The levels are all independent. You get a gear loadout complete with armor at the map start and there are rarely if ever any appreciable secrets, the main exception being Joe Zona's "Golden Triangle". The gear works ridiculously well for experienced Doom players. The OICW (shotgun replacement) and H&K MP5 (chaingun replacement) will serve as your bread and butter in any mission you get them in and as they both use bullets you'll never be short for ammo. I rarely ever used the others, which include grenades, a flame thrower, and a sniper rifle. The DeHackEd in the sniper rifle may have worked when it was originally released in Legacy but it apparently only works in Eternity at the moment. I have pretty much no knowledge in source port wizardry so can't tell you why but it appears to be the fault of the DeHackEd code. You won't really need the sniper rifle, though. Mouselook and chaingun tapping are more than enough.

Pretty much all the levels have mission objectives, looking at the briefing .TXT that comes in the .ZIP, but due to the limitations of Doom they're basically exit switch levels, just arranged in such a manner that with a bit of imagination you can be engaged. Certain areas won't open up until you've explored sections of the level, with the walkover triggers feeling arcane in levels like "Embassy". There are also hostages and assassination targets. Killing either will end the level and move you on to the next mission, so completing hostage levels the intended way is the domain of the true Twilight Warrior. I believe Covert Ops - Twilight Warrior's Edge-based sequel / port - fixes this issue.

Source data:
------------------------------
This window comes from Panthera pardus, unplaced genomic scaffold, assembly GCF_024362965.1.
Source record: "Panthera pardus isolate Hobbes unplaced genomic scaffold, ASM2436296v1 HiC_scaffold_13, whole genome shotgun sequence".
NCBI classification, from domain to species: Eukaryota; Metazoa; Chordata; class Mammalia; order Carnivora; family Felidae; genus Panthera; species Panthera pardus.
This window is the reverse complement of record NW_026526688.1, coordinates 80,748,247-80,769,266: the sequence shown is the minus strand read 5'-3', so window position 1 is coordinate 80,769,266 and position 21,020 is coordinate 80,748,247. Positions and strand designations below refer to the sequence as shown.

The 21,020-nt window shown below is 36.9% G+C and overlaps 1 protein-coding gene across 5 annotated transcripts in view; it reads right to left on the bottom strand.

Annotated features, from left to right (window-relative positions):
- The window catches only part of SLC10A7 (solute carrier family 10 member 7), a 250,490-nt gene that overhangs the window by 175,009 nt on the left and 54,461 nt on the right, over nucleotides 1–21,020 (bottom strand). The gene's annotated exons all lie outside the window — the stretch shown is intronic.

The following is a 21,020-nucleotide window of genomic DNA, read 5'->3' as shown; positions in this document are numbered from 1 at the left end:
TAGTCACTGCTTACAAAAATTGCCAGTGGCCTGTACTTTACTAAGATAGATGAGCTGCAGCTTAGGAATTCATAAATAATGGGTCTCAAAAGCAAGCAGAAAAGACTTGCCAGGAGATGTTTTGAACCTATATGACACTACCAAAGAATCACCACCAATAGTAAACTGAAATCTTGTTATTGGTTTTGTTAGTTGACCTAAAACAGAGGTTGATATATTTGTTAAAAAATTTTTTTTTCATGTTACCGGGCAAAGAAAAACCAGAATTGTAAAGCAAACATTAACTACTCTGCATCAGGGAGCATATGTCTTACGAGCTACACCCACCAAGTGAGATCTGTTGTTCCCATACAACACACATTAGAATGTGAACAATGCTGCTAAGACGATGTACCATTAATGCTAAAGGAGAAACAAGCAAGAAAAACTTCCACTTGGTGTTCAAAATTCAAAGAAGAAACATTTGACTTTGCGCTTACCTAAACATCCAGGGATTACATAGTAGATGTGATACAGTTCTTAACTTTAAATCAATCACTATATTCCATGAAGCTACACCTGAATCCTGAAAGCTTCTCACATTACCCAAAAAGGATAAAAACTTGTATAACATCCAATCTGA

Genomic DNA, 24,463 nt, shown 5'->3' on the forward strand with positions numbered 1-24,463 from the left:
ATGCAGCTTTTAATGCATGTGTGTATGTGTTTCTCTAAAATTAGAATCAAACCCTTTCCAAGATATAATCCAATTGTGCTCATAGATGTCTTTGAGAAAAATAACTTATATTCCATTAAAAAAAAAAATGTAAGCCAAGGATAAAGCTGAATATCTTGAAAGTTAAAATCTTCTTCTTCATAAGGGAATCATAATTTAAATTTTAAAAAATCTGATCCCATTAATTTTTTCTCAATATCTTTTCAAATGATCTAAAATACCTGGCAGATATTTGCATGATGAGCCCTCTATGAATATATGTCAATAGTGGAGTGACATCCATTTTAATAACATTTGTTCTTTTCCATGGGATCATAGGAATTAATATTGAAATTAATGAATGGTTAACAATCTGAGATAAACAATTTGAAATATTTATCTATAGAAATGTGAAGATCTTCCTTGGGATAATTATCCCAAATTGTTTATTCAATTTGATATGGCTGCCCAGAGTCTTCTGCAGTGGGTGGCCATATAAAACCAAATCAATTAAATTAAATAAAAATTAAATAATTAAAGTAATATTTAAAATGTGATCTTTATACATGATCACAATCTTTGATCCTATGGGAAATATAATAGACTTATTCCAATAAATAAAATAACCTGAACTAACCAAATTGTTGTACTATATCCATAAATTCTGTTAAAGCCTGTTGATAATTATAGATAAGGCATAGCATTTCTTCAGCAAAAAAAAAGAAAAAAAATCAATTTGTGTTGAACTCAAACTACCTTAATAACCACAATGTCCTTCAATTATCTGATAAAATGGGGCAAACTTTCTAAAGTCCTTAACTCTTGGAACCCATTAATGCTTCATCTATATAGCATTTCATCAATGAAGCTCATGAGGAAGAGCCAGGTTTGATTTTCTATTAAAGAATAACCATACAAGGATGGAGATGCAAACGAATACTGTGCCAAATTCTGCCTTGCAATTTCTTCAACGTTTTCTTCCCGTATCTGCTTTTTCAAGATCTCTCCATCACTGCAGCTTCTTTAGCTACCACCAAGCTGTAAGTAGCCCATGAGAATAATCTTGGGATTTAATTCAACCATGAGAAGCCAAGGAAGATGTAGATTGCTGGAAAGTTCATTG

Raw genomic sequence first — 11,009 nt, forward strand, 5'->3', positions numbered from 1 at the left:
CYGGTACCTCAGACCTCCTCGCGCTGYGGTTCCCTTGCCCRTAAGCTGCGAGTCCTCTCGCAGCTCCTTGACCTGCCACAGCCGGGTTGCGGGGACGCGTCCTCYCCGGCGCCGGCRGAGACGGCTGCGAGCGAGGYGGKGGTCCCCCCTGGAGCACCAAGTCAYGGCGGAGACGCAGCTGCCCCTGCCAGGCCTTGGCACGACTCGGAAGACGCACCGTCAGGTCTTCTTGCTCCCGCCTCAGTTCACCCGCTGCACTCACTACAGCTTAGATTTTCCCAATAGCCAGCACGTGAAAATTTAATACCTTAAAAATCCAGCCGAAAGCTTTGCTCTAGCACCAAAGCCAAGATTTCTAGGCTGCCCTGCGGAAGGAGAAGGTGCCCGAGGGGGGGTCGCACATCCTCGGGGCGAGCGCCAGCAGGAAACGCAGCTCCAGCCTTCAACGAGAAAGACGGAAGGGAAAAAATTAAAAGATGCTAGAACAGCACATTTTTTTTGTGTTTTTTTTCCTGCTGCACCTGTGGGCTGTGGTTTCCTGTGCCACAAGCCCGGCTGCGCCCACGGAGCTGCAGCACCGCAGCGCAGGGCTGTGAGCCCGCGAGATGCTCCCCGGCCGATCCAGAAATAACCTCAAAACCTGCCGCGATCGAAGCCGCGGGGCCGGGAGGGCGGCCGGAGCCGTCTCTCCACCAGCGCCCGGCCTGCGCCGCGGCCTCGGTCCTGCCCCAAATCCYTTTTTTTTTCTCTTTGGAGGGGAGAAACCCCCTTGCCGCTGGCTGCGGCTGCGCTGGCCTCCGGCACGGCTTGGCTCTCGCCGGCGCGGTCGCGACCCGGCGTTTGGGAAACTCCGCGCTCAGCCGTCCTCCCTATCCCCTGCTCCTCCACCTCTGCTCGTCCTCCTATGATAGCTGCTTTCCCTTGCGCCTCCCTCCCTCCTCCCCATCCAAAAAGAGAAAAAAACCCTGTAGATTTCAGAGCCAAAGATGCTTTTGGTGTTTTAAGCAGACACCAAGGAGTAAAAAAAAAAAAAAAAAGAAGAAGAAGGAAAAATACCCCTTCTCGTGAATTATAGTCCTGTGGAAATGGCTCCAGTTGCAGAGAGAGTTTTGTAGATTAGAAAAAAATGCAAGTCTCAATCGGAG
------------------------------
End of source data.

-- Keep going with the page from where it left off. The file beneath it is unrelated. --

Actual mission variety is pretty cool. There are a few jungle-based levels where you fight your way to enemy compounds, a couple maps taking place on the interiors and exteriors of water-locked combat zones (a cargo ship and an oil rig), urban / mansion levels where you creep through city streets and buildings with open office-like arrangements, and some oddballs, like the plane-bound "Counter-Hijack" and the opening training level. The use of what are mostly stock Doom II textures throws the faux-reality off a tad but the authors have done an admirable job creating an evocative playground. I like the custom resources for the jungles, imported from Joe Zona's Real episode for Doom II.

For what it is, I think Twilight Warrior does a great job of bringing some semblance of realistic fighting to the Doom engine. It's not something I would play religiously but as a diversion it has enough hooks to keep the experience going. I hear that it's much more enjoyable in coop, a comment I readily believe as it should mitigate the biggest limiting factors; the lack of health isn't as important when you have two (or more) bodies running around and when tackling an objective together you can watch each others' backs, emphasizing the importance of tactical movement and engagement. It's not the prettiest or largest of level sets, but for those looking for a decidedly different Doom experience leaning toward the real, Twilight Warrior should suffice. I would say that it's definitely worth trying.